our best selves, our most compassionate selves, our most empathic selves are not the way we lead our heart based self. And we instead leading from ego is not is not our best self, right? It’s self interest. And I give I’ve given a talk for ions about self love, versus selfishness, because people are confused about the different way. Right. And, and ego is, you know, largely kind of caught up in selfishness. And it’s, you know, it’s a part of us, it’s not that we can somehow, you know, just completely remove ourselves from our egos. our egos are part of ourselves, but we need we need to make a commitment and make a choice, that our higher self is going to be the one that’s in charge, not our ego, self. It takes a while to be able to, you know, to get there, right? work with our ego. And there are other ways of thinking of it, you can think of your ego as your child self, you know, or your image your self, you know, you know, or automatic self that, you know, things that you might want to do or think about doing. And then you say, wait a minute, that would be very kind, that wouldn’t be who I really want to be in the world. And, you know, sort of take charge of yourself. But you know, so there’s realities about the ego, and there’s, you know, your allergies and what it is to be in human form here on Earth. Yeah. And but there’s homework to do. Right. And that’s what we’re going to be talking about.

Yeah, I think it’s awesome. You know, the thing is that, I believe that this world is, is a place we come to learn to grow to challenge ourselves, whether that’s for whatever reason that is. And so the ego, because it’s really, I think, it’s, it’s kind of complicated for me anyway, because we need our egos just so we can take care of ourselves also. Because if we literally had no ego, we would never, we wouldn’t take care of ourselves. But the ego can’t be in charge. So being human is difficult, it’s tough, you know, we’re this, this spiritual being, but we’re living in a very limited world, apparently limited anyway, it appears to be this from our perspective. And so it’s a challenge. And I like what you said, but the end of the year is talking about us being here to grow. And that relates back to our first, you know, when we first leapt off with his, why would I have these challenges and these challenges we can look at, hopefully, we get to a point, we can look at them as opportunities for growth, where we can, instead of saying why did this terrible, terrible thing happened to me, God must hate me, or I have the worst luck, we’re gonna start looking at and saying, What can I learn from this? How can I how can this make me a better person? How can I take this? What do you what do you believe spiritually, or not just what’s the opportunity for this exactly.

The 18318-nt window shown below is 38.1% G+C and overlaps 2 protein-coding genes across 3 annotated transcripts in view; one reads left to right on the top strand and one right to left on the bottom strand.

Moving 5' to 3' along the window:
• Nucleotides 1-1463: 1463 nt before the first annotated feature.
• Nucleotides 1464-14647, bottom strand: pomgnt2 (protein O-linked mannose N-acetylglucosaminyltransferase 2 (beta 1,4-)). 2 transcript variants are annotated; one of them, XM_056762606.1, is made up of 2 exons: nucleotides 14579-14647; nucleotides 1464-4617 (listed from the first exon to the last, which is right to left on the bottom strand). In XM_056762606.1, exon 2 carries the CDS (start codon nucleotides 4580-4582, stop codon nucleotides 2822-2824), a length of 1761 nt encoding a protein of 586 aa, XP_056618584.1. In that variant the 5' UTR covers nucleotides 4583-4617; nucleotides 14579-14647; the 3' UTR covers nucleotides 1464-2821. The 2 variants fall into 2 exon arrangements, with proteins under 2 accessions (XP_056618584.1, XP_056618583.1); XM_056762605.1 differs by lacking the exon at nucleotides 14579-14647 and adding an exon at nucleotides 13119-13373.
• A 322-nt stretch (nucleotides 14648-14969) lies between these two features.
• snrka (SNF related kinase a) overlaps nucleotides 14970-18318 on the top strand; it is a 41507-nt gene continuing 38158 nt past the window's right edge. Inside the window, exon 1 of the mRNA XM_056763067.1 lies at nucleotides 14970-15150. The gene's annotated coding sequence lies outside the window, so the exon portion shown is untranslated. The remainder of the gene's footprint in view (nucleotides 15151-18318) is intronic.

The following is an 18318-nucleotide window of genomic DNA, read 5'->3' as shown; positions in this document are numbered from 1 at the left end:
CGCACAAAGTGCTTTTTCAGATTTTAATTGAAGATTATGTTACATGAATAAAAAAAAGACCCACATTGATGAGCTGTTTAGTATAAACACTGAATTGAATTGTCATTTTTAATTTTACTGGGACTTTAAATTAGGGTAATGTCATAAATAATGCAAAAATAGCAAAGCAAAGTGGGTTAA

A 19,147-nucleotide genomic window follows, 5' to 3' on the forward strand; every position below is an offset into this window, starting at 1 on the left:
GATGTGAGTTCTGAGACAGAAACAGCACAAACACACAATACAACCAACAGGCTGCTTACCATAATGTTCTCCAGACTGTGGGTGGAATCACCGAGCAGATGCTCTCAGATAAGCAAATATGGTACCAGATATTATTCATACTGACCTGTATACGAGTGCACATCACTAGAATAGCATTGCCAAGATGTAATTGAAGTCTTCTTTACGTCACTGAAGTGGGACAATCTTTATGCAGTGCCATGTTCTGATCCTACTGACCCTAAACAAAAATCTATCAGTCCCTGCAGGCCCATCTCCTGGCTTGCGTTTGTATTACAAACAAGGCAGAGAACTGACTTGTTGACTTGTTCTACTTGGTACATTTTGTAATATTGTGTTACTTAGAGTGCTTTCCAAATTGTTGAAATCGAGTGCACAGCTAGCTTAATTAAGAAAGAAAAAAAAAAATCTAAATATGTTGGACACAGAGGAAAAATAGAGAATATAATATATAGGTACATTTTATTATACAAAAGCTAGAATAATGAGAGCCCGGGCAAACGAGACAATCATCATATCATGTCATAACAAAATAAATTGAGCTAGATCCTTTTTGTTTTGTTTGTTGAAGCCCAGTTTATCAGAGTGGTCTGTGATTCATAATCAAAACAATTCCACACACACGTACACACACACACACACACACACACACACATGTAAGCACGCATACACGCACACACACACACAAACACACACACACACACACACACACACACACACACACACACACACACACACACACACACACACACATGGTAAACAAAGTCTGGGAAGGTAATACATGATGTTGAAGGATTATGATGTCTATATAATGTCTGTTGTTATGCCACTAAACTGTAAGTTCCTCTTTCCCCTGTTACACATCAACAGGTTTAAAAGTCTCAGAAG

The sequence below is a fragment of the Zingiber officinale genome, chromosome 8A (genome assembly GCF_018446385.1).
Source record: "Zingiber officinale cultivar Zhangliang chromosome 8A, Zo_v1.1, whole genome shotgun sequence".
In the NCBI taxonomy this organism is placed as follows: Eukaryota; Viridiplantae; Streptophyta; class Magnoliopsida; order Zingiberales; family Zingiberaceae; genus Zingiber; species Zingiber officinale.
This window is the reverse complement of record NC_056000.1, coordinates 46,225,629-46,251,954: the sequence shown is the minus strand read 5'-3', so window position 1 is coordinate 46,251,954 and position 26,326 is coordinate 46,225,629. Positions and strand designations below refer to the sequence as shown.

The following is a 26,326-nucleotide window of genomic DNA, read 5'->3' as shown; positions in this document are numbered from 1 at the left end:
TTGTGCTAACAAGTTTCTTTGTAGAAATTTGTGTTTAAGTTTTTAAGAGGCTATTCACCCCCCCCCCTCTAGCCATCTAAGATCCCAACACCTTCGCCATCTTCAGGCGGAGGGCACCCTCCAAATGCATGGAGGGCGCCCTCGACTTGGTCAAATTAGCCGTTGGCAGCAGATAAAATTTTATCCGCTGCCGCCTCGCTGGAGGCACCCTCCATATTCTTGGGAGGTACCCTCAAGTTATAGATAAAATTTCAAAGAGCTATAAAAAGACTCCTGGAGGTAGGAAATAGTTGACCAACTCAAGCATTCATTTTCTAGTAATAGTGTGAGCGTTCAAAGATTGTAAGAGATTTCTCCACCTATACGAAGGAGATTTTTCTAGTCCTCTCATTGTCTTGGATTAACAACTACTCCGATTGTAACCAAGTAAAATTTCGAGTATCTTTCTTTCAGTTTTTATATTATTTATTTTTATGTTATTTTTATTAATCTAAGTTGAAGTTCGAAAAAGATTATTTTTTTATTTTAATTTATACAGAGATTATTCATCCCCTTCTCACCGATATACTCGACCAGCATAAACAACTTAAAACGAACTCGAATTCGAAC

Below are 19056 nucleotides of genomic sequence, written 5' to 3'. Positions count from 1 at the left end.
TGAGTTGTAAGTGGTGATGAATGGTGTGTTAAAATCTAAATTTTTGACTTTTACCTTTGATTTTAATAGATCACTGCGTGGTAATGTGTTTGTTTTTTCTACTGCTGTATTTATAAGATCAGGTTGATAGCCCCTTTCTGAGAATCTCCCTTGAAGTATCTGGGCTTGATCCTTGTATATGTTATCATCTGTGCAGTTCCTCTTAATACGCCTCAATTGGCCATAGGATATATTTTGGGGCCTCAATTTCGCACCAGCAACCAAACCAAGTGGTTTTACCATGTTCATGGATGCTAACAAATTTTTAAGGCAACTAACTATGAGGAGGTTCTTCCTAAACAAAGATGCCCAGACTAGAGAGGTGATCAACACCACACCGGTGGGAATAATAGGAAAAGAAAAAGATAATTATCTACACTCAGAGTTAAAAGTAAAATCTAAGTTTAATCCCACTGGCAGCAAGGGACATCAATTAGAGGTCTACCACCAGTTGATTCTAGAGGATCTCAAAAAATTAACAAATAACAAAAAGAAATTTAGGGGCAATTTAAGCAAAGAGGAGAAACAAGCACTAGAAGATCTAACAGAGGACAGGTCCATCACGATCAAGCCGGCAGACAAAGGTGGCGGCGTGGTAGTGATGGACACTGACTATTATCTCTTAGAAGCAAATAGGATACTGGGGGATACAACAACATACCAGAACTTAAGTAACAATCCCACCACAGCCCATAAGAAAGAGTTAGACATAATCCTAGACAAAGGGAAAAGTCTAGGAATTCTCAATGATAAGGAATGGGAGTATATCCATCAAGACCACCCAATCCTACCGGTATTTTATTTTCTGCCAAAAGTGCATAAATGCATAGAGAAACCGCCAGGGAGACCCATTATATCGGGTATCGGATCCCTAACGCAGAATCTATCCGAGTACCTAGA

And if you are a spiritual person, then you can turn to your spirituality right away, immediately, as soon as you have this daunting, you know, prospect of Oh, I have a child with a disability, go to your spirituality and ask right away, asked to be helped asked to be guided as to be comforted as to you know, find the strength, and in and you will be asked, and it is given, you know, seek and ye shall find, that is really an experience of what it is to be a spiritual being in a human body.

Yeah, yeah, exactly. I think that’s a fantastic point, too, because we do often feel alone. And, and so so again, something like that, what you’re talking about here, that understanding, I was talking to someone the other day, and they called the small self versus the big self, or we could call the ego versus the the higher self, or whatever you want to call that other aspect of ourselves. That is a little bit beyond. It’s beyond what our ego is. And so many of us, were so caught up in our heads and our thoughts, that we totally identify with the ego. And we think that’s it, this is me. And it’s not you.

Yes, that’s right. And we’re you know, we have different parts of ourselves. And there’s different ways to talk about it. Different parts of myself. And there’s a book that’s coming out by a psychologist named Richard Schwartz who he founded something called internal family systems. And it’s a, it’s an understanding of how to work with people in psychotherapy. And his new book is called no bad parts. To try to help us to understand how we have different parts of ourselves. Yeah. And we have to find ways to you know, really, I mean, self awareness is a huge huge part of what it is to be alive it takes years. Yeah. And it’s not it’s not easy. Really to you know, become self aware.

Yeah, I like to I like that no bad parts because I don’t view any part of myself even my ego as as my as an enemy. It’s, it’s there to serve me and I need to live from my higher self and let the ego you know, serve that. But it’s not like I’m in a I’m not in a war with my ego. I that’s just the way that I choose to look at it. And you’re right, the self awareness thing. I mean, I’ve been working on for a while and I feel like I was talking with someone just the other day and he’s, I think he’s a little older than I am. I just turned 60 and he goes, I don’t really have we were talking about the Bible and questions and stuff like that. And I’m like, I’m so fascinated by it, is I’m over all that. You know, I don’t have those questions anymore. I said, I hope I never get to that point. There. There is So much to discover about myself and about the world around me. And I feel like I’m just getting to know myself even at this point.

Yeah, I mean, that’s part of self love, right? To really appreciate how much there is in being a human being. And, and how, you know, we change, we grow, we learn, we expand. And, you know, if we really are engaged with our lives, you know, it, it keeps calling it, you know, it pays its pays our, our way forward. Yeah. So that we don’t stop growing until we stop reading.